First, it's important to keep in mind that I was specifically looking for research positions, there are lots of other jobs out there for PhD's but I've always known that even if I did not go into academia that I would do research.
- I will readily admit that I think one reason I was lucky enough to land my job was that I live in a city busting with research opportunities. If you live in (or want to live in) a small town in the middle of nowhere, be prepared to have very few options.
- There were 3 non-academic jobs that showed specific interest in me, one of them is my current position with a non-profit doing program evaluation research. The other two were research organizations affiliated with universities thus, one piece of advice I have is not to rule out looking at Universities for relevant positions.
- I applied for another 20 or so non-academic jobs that I was either rejected from right off the bat or never heard from so I can't say whether they were at all interested or not but I can say just like the academic market it's a numbers game so the more apps you can put out there and the more flexible you can be the better off you will be.
- The CV I used for non-academic jobs (because I was applying for research positions) was not all that different from my academic CV. I made sure my research experience was highlighted and moved my teaching stuff to later in my CV (but let me touch on this later).
- If you need letters of recommendation, stay on your letter writers. The non-academic world is much less forgiving of missing deadlines. They don't give a shit that your advisor was working on a grant or writing a paper and forgot, if you stuff isn't in your application you miss out.
- I always sent my letter writers the job ad and the cover letter I wrote for any non-academic job and pointed out to them things they should include in their letters. You have to be careful how you do this so you don't piss them off, but my letter writers really appreciated this. They wanted to know how to help me and having only applied for academic jobs themselves, they needed me to show them the way.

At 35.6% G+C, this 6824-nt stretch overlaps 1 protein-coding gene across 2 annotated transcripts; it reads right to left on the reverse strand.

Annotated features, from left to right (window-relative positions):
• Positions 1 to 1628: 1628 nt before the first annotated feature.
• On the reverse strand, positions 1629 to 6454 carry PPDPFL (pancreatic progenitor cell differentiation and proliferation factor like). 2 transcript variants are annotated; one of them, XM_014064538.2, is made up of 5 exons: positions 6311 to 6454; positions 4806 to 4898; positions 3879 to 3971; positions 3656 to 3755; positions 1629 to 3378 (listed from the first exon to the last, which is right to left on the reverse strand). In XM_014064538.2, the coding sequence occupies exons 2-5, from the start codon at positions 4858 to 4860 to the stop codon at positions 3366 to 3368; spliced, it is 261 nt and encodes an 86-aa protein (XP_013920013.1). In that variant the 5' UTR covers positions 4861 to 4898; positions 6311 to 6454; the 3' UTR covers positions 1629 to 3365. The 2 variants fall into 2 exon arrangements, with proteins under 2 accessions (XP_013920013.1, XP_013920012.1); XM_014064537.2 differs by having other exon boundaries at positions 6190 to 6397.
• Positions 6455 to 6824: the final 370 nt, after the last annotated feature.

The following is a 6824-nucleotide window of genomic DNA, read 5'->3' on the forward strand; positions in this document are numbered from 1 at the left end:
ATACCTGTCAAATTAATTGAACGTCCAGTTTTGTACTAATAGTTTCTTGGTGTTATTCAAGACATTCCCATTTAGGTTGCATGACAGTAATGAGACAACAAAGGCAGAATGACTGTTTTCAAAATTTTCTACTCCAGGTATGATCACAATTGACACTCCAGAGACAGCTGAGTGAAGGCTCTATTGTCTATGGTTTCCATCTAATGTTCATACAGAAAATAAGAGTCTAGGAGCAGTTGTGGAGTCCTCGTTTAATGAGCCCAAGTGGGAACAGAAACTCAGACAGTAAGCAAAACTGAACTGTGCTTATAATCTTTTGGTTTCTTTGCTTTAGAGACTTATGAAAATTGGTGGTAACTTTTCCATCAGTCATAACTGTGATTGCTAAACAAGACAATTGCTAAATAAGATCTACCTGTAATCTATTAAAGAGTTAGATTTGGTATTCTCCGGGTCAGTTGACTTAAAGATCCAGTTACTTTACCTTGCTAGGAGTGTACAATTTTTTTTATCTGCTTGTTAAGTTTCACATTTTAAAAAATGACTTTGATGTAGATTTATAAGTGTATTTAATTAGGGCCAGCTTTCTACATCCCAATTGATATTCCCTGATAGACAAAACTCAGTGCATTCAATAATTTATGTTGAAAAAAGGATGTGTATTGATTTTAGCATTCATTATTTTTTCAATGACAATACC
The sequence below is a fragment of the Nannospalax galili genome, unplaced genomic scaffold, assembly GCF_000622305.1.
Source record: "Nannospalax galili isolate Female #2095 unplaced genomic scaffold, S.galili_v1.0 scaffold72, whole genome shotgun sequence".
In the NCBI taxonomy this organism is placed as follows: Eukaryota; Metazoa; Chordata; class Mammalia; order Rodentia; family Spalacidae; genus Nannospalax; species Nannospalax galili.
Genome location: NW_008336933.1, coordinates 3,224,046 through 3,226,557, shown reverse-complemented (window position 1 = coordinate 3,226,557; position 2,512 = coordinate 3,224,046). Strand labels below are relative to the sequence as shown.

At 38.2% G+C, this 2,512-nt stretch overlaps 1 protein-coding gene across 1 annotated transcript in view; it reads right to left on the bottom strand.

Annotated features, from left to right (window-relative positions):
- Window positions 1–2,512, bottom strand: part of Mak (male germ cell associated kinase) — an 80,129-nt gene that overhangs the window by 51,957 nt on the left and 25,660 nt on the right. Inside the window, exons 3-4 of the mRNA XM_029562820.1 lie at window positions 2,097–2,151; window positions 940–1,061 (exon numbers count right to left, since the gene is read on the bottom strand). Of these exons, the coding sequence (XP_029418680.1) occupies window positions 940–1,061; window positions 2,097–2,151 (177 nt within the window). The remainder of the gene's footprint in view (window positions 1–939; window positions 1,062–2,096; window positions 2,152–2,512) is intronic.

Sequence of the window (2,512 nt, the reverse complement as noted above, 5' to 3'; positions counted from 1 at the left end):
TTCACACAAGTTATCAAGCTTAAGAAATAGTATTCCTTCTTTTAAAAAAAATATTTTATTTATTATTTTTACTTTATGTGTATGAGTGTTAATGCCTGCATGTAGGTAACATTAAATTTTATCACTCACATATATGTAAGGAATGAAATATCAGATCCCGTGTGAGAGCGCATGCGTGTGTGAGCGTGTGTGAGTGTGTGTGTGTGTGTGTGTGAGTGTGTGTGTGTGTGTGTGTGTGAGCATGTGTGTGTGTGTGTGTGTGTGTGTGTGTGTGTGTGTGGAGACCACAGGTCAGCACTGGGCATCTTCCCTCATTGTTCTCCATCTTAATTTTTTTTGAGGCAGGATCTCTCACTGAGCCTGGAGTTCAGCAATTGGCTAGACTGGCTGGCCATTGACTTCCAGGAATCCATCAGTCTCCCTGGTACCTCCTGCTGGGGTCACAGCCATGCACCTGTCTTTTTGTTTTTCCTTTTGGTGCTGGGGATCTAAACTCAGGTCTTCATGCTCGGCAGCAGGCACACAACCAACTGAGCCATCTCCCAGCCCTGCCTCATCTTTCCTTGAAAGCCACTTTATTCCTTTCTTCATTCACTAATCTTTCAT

- I primarily looked for jobs on nationwide job search engines, careerbuilder(dot) com and monster(dot) com. I searched for a pretty inclusive list of keywords (which I'm leaving out for some anonymity reasons), which gave me a lot of stuff I preferred weeding stuff out than having only a few jobs in my search.
- I checked the job search engines everyday and applied for any new jobs that came up ASAP (most of them do not have deadlines/closing dates). I also searched on the career pages of APA and APS, and the chronicle of higher education. Finally, I looked on the career pages of local research universities and hospitals.
- Try to think creatively about the skills you've acquired along the way. The things that make you a good graduate student, post doc or professor can also make you a success in other areas.
- I also want to point out that it took me pain staking hours to come up with a cover letter format that sold myself appropriately. People who I've showed my materials to all say how impressed they are because it looks easy, but it's not so don't be discouraged if it takes you a long time to write these things. It's not any easier for non-academic jobs, and I actually found it harder.
This is my rather general list of advice. I will have future posts (as soon as I have some time) on selling your graduate student skills in the non-academic world, how to use your teaching experience to sell yourself, and finally some advice for what you can do while still in graduate school to make yourself more attractive in the non-academic world.